Taking to Twitter, the TV legend shared a picture of himself rocking a hoodie with the name of his iconic character “Kunta Kinte” as a nod to the role while simultaneously shouting out the Black woman who designed it. In the picture shared over the weekend, Burton is seen wearing sunglasses, black jeans, and a hoodie with the name “Toby” crossed out above the name “Kunta Kinte.” In the caption for the post, the actor wrote, “Don’t get it twisted!”
A follow-up tweet expounded on why he felt the need to show the designer love, revealing that many are attempting to steal her design, before sharing the link on where his fans can buy the top.
“Lotta folks out here perpetrating…. buyer beware! #bydhttmwfi #caveatemptor”
— LeVar Burton (@levarburton) December 12, 2021
The character, who appears in the late Alex Haley’s revolutionary 1976 novel Roots: The Saga of an American Family, which was adapted for a television miniseries, was derived from one of Haley’s ancestors, a Gambian man born in 1750 who was enslaved and transported to America, where he later died in 1822. Haley remarked that the experiences of Kinte’s life were a combination of fact and fiction. The design was also seen on the tombstone used in the 1977 Roots television series.
Although it may seem as if LeVar Burton has time, the Reading Rainbow megastar has recently been tapped to host the 94th Scripps National Spelling Bee. The 21-time Emmy-winning actor will host the television portion of the two-day event in June, according to a press release.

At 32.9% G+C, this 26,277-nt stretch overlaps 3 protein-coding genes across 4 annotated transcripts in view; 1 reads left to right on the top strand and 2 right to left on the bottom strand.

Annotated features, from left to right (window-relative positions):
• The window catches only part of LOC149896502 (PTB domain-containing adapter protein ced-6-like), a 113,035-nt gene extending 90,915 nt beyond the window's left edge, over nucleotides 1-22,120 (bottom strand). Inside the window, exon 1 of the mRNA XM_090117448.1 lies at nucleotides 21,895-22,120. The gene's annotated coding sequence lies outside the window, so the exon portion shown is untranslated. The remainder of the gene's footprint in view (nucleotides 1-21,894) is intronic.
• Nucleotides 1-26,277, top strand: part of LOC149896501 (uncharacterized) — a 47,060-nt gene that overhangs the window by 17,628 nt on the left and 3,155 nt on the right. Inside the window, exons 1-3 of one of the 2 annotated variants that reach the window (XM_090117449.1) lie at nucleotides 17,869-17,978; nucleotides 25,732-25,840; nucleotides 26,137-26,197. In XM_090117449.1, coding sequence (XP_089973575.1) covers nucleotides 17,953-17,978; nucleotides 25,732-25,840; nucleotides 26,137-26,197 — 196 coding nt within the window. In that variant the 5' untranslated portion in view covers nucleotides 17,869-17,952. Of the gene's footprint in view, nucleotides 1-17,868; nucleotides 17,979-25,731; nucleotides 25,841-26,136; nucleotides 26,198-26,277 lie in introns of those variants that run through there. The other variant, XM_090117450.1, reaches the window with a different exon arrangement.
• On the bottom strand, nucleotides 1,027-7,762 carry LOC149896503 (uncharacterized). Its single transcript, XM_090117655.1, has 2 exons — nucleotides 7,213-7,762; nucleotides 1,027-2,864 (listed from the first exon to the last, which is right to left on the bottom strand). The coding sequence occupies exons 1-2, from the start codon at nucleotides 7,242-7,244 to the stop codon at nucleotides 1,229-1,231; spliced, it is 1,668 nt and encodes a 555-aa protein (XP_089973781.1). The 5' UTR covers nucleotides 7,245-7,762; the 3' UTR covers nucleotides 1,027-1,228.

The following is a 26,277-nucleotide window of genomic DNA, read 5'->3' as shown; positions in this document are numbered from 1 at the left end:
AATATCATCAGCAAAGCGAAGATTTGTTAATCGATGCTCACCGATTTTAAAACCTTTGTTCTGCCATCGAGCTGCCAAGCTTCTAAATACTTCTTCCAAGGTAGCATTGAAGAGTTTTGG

“Hosting the Scripps National Spelling Bee will be an honor,” Burton said in a statement. “Like a lot of folks, I look forward to the competition every year and am excited to be a part of this wonderful tradition that celebrates excellence.”
On top of career-defining roles as “Kunta Kinte” in Roots and “Lt. Commander Geordi La Forge” in Star Trek: The Next Generation, Burton was the long-time host of PBS’ Reading Rainbow and has remained an advocate for children’s education. Dr. J. Michael Durnil, executive director of the Scripps National Spelling Bee, believes that Burton and the Bee are a perfect fit.
“The selection of Mr. Burton as host aligns with the mission of the Scripps National Spelling Bee,” Durnil said in a statement. “To have such a prominent advocate for children’s literacy involved in this special and unique competition is a perfect match. We have the same goals: to educate tomorrow’s leaders and build reading competency in all young people.”
The broadcast will start with the semifinals on June 1 and end with the finals the following day. Schools have until January 31 to enroll in the spelling bee. Regional spelling bees will take place between February 1 and March 31.